I went for a lavender-coconut taste profile. Lavender scented sugar + Siggi's 2% coconut skyr + coconut oil (scant yogurt cup volume, or 740g).
If I make it this way again, I'll probably eek back on the coconut oil, bc the cake came out very rich. Minor tummy ache for me, but def worth it.
sophie June 23, 2017
Add a little orange zest in the dough and let some fresh orange juice soak in just as it comes out of the oven - delish!
Sauertea June 23, 2017
Oh that sounds great!
Anita June 27, 2017
Clever idea, Sophie! I can't wait to try that! I also think some finely chopped pistachios on top might be nice..or maybe some rosewater? :) Seems like a great, blank canvas!
Rima July 14, 2017
Maybe some ground cardamom as well will give it warmth, it does seem like it works with many different flavor combinations.
Sauertea June 22, 2017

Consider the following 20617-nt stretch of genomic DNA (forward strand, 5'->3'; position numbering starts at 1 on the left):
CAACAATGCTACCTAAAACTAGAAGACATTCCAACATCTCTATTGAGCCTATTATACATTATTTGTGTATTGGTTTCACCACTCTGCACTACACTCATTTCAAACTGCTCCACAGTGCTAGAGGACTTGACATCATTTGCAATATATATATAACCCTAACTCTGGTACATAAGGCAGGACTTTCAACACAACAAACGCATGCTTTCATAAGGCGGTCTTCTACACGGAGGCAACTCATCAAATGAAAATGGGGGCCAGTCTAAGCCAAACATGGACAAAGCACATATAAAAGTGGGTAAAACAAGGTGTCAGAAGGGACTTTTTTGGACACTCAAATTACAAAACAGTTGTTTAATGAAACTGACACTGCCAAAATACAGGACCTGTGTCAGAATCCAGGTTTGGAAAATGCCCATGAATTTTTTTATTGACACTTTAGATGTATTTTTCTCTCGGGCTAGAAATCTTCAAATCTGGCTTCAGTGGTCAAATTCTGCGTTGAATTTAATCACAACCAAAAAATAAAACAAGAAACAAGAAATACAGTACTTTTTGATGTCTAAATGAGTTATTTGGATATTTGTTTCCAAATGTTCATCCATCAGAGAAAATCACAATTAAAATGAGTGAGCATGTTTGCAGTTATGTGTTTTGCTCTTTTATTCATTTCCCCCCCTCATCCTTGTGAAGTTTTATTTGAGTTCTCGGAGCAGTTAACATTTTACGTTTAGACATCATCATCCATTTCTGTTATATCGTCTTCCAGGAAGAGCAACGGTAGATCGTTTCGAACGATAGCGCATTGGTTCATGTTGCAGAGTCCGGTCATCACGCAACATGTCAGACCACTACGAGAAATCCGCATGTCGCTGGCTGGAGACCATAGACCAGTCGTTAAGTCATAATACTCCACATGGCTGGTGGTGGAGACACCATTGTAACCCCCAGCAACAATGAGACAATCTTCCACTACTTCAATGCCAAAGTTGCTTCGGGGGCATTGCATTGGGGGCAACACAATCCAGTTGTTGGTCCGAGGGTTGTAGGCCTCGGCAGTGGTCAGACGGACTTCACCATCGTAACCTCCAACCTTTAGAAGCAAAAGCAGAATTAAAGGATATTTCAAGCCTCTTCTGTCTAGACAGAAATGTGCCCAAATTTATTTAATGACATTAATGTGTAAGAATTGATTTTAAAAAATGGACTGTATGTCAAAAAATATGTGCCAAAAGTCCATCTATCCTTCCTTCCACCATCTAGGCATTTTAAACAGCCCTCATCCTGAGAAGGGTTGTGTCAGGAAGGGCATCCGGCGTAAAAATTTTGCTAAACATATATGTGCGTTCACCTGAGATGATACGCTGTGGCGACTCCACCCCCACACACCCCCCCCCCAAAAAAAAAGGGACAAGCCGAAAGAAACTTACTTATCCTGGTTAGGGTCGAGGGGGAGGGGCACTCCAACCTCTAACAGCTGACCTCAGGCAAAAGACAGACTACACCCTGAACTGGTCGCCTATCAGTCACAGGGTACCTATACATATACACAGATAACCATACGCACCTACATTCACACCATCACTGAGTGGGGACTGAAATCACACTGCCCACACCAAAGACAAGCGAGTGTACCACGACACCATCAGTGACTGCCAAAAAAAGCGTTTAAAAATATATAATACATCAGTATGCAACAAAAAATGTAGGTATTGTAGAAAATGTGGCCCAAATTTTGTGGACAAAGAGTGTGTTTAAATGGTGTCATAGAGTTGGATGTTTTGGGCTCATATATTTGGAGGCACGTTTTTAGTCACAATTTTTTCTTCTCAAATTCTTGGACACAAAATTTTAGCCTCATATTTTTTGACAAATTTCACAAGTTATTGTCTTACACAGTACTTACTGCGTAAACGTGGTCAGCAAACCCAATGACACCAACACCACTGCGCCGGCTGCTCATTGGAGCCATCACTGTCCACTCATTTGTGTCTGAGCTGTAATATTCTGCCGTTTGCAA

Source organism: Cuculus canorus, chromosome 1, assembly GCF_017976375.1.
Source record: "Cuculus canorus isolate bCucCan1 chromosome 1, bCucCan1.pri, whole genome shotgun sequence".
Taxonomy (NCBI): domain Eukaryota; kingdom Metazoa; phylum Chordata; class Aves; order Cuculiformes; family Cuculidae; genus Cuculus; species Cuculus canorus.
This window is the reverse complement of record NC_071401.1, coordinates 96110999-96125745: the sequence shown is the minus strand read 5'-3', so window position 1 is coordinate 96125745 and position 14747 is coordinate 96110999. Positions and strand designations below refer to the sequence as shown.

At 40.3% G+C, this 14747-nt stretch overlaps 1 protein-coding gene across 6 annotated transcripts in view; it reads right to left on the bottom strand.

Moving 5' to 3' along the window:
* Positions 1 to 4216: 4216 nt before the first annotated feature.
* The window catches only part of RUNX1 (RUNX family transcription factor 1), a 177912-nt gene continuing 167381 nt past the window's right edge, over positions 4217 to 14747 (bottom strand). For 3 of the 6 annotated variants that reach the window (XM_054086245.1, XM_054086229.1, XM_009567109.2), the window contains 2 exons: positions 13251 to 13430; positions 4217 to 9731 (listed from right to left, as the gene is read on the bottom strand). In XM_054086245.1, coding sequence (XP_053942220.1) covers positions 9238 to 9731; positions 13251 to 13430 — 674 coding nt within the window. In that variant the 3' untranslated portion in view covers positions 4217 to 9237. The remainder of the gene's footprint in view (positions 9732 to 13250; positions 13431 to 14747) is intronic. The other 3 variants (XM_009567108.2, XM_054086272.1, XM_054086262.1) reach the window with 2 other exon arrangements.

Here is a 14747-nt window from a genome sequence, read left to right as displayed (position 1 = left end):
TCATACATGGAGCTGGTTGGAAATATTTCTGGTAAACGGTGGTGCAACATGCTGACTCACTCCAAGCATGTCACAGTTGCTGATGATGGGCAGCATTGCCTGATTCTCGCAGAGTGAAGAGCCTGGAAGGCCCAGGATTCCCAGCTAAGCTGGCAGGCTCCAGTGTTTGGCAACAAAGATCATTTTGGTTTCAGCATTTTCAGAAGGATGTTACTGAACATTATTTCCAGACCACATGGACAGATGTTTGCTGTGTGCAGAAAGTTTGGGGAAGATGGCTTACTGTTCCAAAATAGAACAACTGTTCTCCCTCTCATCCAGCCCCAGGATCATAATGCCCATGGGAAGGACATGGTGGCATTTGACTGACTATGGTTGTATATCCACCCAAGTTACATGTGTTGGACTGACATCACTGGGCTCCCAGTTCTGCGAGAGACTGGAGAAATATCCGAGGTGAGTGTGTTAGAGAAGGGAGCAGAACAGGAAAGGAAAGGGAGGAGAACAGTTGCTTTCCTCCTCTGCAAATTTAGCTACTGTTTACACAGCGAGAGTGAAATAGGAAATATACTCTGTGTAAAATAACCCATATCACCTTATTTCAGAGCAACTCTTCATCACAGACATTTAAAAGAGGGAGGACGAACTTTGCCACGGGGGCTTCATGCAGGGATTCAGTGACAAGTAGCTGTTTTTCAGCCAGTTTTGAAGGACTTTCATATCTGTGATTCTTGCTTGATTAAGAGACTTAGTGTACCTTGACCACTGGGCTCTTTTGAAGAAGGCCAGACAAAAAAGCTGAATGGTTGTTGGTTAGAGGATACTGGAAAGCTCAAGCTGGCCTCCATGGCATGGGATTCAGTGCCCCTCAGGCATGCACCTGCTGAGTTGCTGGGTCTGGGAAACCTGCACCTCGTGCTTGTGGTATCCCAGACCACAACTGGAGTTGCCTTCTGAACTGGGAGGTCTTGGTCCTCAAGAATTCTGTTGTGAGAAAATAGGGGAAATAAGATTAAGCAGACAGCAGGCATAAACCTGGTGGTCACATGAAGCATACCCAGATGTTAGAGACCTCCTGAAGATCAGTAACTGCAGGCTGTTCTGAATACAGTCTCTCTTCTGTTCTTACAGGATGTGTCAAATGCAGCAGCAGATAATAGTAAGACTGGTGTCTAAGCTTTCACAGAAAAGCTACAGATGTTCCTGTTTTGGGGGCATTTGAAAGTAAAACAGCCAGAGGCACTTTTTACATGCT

Great article. It brings back many memories of my year abroad in Angers. I lived with an amazing family. My landlady treated me as one of her own. She was a great cook. The thing I remember most was her gateau au yaourt to which she added apples. It was light fluffy and magic. At the time, I did not realise that this was the go to recipe for simple french desserts. I thought about this recipe for years. She had shown me the basic steps but I did not have all the proportions. Finally thanks to Google and the emergence of food blogs I was able to find a recipe. The first time, I made it I was transported back to the kitchen in Angers. Unfortunatley we lost touch over the years, but every time I make gateau au yaourt, I think of Madame and silently thank her!